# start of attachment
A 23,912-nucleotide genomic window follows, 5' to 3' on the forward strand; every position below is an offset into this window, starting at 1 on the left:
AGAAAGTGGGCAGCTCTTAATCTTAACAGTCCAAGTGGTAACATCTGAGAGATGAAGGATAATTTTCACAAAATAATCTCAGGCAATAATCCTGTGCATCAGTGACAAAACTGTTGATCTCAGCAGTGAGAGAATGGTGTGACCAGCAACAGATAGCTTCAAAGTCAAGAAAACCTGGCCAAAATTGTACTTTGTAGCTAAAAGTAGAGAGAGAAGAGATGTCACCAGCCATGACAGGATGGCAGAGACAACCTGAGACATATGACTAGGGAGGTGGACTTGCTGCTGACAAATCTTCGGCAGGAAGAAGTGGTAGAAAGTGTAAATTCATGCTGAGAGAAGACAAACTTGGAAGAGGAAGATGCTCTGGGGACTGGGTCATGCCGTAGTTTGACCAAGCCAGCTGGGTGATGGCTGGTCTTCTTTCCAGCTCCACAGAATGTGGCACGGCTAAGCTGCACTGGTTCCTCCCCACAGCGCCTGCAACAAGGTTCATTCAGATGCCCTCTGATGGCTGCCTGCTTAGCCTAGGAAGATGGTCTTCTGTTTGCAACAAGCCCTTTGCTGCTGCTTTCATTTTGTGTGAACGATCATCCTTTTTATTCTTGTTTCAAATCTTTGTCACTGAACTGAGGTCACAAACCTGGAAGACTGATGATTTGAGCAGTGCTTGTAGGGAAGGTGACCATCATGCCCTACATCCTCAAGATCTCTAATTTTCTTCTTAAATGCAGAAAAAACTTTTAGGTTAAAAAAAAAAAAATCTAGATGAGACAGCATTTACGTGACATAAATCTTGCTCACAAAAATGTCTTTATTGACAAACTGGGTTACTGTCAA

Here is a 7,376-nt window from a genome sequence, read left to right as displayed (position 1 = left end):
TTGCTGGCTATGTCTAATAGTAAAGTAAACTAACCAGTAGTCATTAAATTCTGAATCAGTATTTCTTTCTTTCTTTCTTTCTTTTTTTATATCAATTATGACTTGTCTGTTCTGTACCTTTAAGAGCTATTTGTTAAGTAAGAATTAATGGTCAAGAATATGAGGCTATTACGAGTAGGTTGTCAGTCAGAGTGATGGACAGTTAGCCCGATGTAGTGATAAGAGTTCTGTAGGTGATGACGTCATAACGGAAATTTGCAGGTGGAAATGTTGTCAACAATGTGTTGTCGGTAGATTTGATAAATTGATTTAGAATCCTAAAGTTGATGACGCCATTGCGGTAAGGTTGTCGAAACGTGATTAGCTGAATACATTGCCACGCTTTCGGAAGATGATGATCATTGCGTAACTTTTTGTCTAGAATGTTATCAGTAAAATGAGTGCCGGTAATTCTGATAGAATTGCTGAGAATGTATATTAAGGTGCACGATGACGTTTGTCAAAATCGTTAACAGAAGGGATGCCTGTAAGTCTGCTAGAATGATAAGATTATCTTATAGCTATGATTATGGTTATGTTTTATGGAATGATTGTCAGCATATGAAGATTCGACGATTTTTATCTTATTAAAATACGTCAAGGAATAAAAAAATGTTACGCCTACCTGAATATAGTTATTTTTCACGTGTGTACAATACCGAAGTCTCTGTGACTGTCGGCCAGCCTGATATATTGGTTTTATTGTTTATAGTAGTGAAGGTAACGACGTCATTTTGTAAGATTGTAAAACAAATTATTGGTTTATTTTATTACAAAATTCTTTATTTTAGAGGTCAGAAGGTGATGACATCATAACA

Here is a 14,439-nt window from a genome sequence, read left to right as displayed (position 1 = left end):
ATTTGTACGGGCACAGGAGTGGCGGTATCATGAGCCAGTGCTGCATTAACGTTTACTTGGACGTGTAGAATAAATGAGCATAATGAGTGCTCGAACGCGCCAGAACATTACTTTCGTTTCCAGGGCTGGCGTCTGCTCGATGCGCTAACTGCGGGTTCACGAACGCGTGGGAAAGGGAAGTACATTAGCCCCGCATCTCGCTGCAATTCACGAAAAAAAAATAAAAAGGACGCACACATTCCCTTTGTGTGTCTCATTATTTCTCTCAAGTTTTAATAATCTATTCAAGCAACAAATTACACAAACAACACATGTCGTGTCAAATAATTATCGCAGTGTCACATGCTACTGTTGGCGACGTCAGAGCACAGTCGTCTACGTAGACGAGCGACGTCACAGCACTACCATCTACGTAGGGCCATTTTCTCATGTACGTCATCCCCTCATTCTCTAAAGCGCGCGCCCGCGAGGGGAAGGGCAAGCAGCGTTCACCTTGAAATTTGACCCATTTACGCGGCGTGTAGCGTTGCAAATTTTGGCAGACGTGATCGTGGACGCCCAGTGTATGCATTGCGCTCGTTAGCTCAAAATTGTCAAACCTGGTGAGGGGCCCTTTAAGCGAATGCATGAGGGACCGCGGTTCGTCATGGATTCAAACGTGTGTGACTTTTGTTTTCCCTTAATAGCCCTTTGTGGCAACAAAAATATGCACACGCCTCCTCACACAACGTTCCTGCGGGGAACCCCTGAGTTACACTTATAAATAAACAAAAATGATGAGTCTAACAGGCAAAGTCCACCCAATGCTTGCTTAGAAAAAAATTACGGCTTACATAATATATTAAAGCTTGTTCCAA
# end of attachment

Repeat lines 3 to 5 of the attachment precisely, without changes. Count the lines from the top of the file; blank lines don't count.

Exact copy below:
Here is a 7,376-nt window from a genome sequence, read left to right as displayed (position 1 = left end):
TTGCTGGCTATGTCTAATAGTAAAGTAAACTAACCAGTAGTCATTAAATTCTGAATCAGTATTTCTTTCTTTCTTTCTTTCTTTTTTTATATCAATTATGACTTGTCTGTTCTGTACCTTTAAGAGCTATTTGTTAAGTAAGAATTAATGGTCAAGAATATGAGGCTATTACGAGTAGGTTGTCAGTCAGAGTGATGGACAGTTAGCCCGATGTAGTGATAAGAGTTCTGTAGGTGATGACGTCATAACGGAAATTTGCAGGTGGAAATGTTGTCAACAATGTGTTGTCGGTAGATTTGATAAATTGATTTAGAATCCTAAAGTTGATGACGCCATTGCGGTAAGGTTGTCGAAACGTGATTAGCTGAATACATTGCCACGCTTTCGGAAGATGATGATCATTGCGTAACTTTTTGTCTAGAATGTTATCAGTAAAATGAGTGCCGGTAATTCTGATAGAATTGCTGAGAATGTATATTAAGGTGCACGATGACGTTTGTCAAAATCGTTAACAGAAGGGATGCCTGTAAGTCTGCTAGAATGATAAGATTATCTTATAGCTATGATTATGGTTATGTTTTATGGAATGATTGTCAGCATATGAAGATTCGACGATTTTTATCTTATTAAAATACGTCAAGGAATAAAAAAATGTTACGCCTACCTGAATATAGTTATTTTTCACGTGTGTACAATACCGAAGTCTCTGTGACTGTCGGCCAGCCTGATATATTGGTTTTATTGTTTATAGTAGTGAAGGTAACGACGTCATTTTGTAAGATTGTAAAACAAATTATTGGTTTATTTTATTACAAAATTCTTTATTTTAGAGGTCAGAAGGTGATGACATCATAACA

Here is a 14,439-nt window from a genome sequence, read left to right as displayed (position 1 = left end):